Coombes, Greg (1989) Role-play as an instructional method in grade seven science classes : a case study. Masters thesis, Memorial University of Newfoundland.
- Accepted Version
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A wide body of scholarly research reports that teachers consistently choose from a narrow repertoire of strategies in their teaching. This study attempted to broaden teacher repertoire directly, assessing teacher and student response to a new teaching method, role-play, while monitoring its implementation. Role-play was chosen as a suitable model because it is student-centered, has a history of educational use and is rarely encountered in science curricula. The investigation covered the full range of curriculum development, using a case study approach. A series of pilot studies in five classes over six months led to a curriculum package which was used in seventeen classes. This package consisted of a thirty-page role-play scenario with role briefs for student use plus guidelines and background for the teacher. The role-play concerns a town council debate over a proposed mine in an ecologically sensitive area. It requires two class periods. The material is suitable as a science-technology-society exercise for any secondary science class. Teachers attended a two-hour workshop about the teaching method. A total of fourteen teachers used the final package with four hundred and seventy-eight students. These classes were all at the Grade Seven level, in rural and urban schools. Students completed questionnaires before and after the role-play. The questionnaires assessed their attitudes to science and science teaching methods through Likert type and open-ended questions. Student responses to the Likert items were tabulated and examined for correlations with teacher responses. No significant differences were found among the classes. Student responses demonstrated clear and consistent attitudes about their science classes. This included a dislike of seatwork and teacher talk and a strong liking for field trips and laboratory work. Student responses on the open-ended questions were categorized. Representative comments were chosen to illustrate the range of student feelings about their science classes and their reactions to the role-play. The comments support the positions indicated by the Likert responses. In addition, they reveal deep student support for their active participation in the classroom. The role-plays were videotaped and analyzed using a rating scale. The rating scale had an interrater reliability of eighty-eight per cent. Teacher implementation of the role-play model, as might be expected for a first effort, varied over the wide range of twenty to eighty per cent. The study showed the feasibility of using role-playing classes in Junior High Science and the role-play's influence on affective learning of a large group of students. An important secondary finding was that teachers showed a wide range of implementation of the teaching technique. All teachers and ninety-six per cent of students expressed strong support of the exercise.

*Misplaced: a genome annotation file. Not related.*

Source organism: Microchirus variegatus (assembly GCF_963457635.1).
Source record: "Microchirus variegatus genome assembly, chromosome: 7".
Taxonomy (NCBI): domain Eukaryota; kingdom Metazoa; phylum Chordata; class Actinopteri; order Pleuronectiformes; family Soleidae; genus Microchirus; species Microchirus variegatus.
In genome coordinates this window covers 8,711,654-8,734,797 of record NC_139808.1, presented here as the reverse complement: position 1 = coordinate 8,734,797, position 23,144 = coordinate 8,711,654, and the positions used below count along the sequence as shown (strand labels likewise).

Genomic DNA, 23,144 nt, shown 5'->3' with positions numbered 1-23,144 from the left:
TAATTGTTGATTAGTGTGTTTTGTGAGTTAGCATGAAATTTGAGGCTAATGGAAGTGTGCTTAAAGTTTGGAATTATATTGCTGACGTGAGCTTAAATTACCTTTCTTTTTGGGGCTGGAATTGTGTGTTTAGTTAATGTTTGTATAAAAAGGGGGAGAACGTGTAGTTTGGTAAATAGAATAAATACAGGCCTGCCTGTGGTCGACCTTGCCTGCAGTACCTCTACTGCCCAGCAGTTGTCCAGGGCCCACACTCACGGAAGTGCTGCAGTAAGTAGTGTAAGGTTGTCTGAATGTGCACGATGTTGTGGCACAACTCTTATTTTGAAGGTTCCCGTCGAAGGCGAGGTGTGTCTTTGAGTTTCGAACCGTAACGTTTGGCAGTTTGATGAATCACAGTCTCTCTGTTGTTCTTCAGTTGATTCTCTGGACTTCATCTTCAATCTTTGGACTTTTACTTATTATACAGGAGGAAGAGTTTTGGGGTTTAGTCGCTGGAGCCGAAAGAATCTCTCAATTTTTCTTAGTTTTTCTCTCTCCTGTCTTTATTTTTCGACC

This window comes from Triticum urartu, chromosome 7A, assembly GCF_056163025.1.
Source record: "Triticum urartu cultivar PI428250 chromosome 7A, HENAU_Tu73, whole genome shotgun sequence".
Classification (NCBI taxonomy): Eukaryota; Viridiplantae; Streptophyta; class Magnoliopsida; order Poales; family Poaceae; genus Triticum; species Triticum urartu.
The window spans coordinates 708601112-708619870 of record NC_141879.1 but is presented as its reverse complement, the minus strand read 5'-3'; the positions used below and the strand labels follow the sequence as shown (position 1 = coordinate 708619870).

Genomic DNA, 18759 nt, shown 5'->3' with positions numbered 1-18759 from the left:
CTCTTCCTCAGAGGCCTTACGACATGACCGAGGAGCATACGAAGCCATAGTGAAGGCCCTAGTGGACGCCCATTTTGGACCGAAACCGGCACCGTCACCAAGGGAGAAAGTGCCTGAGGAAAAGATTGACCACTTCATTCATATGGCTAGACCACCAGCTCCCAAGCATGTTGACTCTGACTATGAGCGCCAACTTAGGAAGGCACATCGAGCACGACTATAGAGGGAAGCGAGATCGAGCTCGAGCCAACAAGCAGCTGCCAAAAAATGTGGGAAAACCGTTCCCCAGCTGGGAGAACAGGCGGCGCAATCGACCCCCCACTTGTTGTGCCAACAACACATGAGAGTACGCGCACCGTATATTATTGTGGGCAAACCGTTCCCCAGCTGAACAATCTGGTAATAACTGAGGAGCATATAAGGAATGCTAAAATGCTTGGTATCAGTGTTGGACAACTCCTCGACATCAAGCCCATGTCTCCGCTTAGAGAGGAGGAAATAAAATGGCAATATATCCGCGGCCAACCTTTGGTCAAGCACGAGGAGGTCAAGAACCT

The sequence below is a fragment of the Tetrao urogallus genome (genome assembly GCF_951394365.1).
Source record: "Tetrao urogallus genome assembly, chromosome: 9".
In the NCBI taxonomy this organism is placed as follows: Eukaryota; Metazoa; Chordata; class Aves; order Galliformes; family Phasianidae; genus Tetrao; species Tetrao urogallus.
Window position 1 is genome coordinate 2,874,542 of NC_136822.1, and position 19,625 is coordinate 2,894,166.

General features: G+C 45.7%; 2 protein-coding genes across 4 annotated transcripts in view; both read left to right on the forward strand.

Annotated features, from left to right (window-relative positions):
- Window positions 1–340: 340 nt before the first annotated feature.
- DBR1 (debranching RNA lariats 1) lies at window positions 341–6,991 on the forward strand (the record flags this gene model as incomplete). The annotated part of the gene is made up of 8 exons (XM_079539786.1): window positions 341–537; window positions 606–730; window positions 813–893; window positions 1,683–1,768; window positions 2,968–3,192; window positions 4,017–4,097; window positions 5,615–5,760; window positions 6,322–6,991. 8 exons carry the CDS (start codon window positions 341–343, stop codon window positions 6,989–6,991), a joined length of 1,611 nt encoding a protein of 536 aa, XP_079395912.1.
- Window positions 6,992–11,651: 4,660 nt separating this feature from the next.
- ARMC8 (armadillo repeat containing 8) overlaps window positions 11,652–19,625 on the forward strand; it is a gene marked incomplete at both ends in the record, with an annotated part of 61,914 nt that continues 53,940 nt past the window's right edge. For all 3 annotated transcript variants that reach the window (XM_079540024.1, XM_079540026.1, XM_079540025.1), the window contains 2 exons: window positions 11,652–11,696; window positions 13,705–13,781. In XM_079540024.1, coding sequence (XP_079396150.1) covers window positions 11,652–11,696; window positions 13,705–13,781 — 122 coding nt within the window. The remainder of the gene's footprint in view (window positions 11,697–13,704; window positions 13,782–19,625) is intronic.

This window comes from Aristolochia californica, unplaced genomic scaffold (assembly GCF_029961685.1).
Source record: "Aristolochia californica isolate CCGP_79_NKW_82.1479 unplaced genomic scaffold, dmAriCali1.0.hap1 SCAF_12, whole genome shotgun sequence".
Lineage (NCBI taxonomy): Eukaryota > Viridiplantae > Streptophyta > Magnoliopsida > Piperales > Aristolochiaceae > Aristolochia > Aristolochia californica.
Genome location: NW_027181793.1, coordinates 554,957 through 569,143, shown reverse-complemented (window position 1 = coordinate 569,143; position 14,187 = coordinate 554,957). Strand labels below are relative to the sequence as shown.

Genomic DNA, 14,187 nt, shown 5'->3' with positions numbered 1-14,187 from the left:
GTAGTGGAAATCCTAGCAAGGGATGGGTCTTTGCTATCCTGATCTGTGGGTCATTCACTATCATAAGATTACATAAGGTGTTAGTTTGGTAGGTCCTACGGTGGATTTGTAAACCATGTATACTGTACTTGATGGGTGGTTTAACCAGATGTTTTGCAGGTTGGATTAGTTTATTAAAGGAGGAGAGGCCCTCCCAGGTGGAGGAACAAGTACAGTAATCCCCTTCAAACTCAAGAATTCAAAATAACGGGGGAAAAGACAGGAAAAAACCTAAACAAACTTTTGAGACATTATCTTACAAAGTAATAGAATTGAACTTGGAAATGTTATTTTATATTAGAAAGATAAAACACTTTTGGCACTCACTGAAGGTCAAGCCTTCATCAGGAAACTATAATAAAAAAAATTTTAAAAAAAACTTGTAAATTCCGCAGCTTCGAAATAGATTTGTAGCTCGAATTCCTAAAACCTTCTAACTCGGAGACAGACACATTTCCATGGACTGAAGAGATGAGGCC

|Item Type:||Thesis (Masters)|
|Additional Information:||Bibliography: leaves 162-173.|
|Department(s):||Education, Faculty of|
|Geographic Location:||Canada--Newfoundland and Labrador|
|Library of Congress Subject Heading:||Role playing--Case studies; Science--Study and teaching (Secondary)--Newfoundland and Labrador|
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